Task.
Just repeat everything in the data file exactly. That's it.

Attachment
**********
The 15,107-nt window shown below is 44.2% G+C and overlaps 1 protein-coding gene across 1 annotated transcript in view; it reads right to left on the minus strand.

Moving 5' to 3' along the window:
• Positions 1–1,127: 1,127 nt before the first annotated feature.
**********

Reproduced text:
The 15,107-nt window shown below is 44.2% G+C and overlaps 1 protein-coding gene across 1 annotated transcript in view; it reads right to left on the minus strand.

Moving 5' to 3' along the window:
• Positions 1–1,127: 1,127 nt before the first annotated feature.